Let me show you how creative use of TypeScript’s discriminated unions, type aliases, and functions can give you a greater degree of flexibility in your own code.
I’m going to do this by illustrating how these techniques addressed a problem that I was trying to solve and then talk about some additional ideas on how these techniques can be applied.
I’m building a text-based game for a few talks I’ll be giving this spring. This is the type of game where the game engine describes something and then the player types in a command such as
look at the flowers or
hit the mushroom with the glowing red hammer.
In order to do that, I need to be able to represent parts of the game world as objects that have basic responses to verbs that the player can try.
This is fairly easily represented in a simple object where verbs with custom responses are defined as string properties on the object (note: the player is a dog in my game):
So, using the above object, the engine will give default responses to verbs that are not defined on that object (e.g. eat or pick up).
But what if I wanted a verb to actually impact the game world? I’d need something a bit more flexible.
This is where discriminated unions come into play.
Discriminated unions in TypeScript are a way of telling TypeScript that something is going to be one of a fixed number of possibilities.
For example, if I declare a parameter as
x: string | number | boolean, I’m telling TypeScript that it should expect
x to be either a
number or a
boolean. TypeScript will then check my usage of
x to make sure I’m working with properties that are common on each one or doing necessary type checking / casting.
The reason this can be helpful is that it allows you to specify simple paths and complex paths for things depending on what value is passed in.
Now that we’ve established what discriminated unions are and why they might be helpful, let’s take a look at my definition of a
GameObject. This is an object in the game world that the player can potentially interact with.
Focus first on
ObjectResponse on line 4. This is the type used to represent a verb handler on an object. For example, how a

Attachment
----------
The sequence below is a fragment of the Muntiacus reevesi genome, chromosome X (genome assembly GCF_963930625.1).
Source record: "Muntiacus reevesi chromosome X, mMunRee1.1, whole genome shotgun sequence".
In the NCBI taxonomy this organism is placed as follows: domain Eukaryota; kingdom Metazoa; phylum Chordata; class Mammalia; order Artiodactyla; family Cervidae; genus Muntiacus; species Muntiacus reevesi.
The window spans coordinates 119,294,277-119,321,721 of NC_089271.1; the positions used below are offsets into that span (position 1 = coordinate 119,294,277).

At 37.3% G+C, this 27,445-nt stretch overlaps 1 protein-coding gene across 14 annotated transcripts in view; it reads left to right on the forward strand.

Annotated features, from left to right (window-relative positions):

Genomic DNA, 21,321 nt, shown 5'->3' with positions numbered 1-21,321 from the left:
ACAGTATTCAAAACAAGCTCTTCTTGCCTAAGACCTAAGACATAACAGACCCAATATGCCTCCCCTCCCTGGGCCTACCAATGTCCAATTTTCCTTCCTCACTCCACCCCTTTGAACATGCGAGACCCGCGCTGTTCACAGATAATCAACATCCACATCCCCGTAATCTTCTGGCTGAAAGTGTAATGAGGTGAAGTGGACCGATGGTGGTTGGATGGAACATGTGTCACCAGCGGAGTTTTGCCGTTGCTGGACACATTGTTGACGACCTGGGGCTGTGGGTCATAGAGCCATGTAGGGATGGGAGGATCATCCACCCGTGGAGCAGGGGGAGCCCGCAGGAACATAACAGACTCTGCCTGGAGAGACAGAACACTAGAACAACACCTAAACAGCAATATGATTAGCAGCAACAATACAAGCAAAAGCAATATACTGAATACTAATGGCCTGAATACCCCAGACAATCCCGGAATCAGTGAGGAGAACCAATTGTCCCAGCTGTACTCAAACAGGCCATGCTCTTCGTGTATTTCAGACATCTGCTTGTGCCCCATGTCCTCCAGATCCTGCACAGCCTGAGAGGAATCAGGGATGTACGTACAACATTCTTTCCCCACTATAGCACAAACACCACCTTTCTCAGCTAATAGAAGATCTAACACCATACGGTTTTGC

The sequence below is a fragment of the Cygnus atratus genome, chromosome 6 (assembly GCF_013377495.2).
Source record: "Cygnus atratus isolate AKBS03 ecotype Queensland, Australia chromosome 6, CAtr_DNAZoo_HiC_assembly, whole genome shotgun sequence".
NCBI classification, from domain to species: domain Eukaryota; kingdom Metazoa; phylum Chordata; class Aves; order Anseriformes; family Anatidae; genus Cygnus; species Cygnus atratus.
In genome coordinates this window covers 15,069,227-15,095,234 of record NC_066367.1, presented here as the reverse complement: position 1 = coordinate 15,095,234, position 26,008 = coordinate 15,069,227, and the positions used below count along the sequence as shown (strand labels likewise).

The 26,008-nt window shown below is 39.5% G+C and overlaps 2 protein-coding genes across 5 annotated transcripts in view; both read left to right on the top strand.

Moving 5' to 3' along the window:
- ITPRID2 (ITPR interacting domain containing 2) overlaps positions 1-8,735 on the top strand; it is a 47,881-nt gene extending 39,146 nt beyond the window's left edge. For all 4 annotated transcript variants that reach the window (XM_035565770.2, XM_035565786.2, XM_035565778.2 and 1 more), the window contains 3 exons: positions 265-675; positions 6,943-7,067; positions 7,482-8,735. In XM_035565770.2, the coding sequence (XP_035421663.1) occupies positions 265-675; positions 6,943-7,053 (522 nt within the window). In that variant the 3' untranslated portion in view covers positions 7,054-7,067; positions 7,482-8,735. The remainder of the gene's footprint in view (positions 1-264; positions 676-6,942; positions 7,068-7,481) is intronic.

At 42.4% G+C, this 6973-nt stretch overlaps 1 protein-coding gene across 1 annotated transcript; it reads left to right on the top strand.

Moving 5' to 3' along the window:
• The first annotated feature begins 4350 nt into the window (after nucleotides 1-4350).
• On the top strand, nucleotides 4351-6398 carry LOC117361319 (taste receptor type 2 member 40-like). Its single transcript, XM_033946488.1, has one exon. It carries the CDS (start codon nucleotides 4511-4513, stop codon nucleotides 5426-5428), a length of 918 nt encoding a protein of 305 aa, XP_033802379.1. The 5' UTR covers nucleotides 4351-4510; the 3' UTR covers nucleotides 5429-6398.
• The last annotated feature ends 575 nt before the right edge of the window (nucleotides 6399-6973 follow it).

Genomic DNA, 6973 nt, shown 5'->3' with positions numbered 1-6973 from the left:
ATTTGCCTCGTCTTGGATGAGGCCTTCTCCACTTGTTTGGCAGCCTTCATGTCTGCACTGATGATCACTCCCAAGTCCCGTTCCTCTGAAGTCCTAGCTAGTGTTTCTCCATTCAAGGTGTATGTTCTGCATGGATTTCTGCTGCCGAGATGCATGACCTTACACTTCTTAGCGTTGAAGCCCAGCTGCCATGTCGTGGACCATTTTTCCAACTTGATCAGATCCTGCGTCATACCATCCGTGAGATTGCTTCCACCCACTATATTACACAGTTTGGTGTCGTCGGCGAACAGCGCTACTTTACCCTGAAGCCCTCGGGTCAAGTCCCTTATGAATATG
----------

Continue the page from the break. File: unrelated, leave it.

shoe might respond to the
ObjectResponse as a
ContextAction | string meaning that it will either be a simple string indicating a description to print out or it will be a more complex response represented by
ContextAction is a custom type definition that represents a function taking in a
CommandContext object (a custom domain object representing the current state of the world and some basic response formatting capabilities) and returning
What this is essentially saying is that a verb handler on an object will either return a simple string description or it will be a more complex function that takes in a
CommandContext object and does something with it.
Here’s a practical example that uses the two signatures to do more complex logic in its
look verb responses:
Okay, so if we’re dealing with something that is a discriminated union, how do we effectively work with it?
Take a look at this TypeScript snippet:
Here we query the
gameObject to see if it has a property named the same thing as
verbName. If that’s not present we’ll just add the generic response for the verb.
If the response is present, we know it to be either a
string or a
ContextAction so we can switch off of the type of that value and handle it appropriately.
Here we respond to
string values by casting the value to string and using a method on the
context to add a simple message.
If the value was not a
string then we know it’s going to be a
ContextAction and will be a function with a signature that takes in a
CommandContext and returns
void. In that case, we simply invoke the function and pass in the
Hopefully this illustrates the usefulness of discriminated unions and type aliases in handling a variety of scenarios and potentially gives you ideas for how to streamline some of your existing logic.
I personally consider discriminated unions and working with functions when I see patterns of similar data or the potential for a high amount of boilerplate or repetitive code.
Discriminated unions do add complexity to your code, but that price can be worth it in simplicity and flexibility in other areas. Ultimately the decision is up to you and will change based on what problems you’re trying to solve.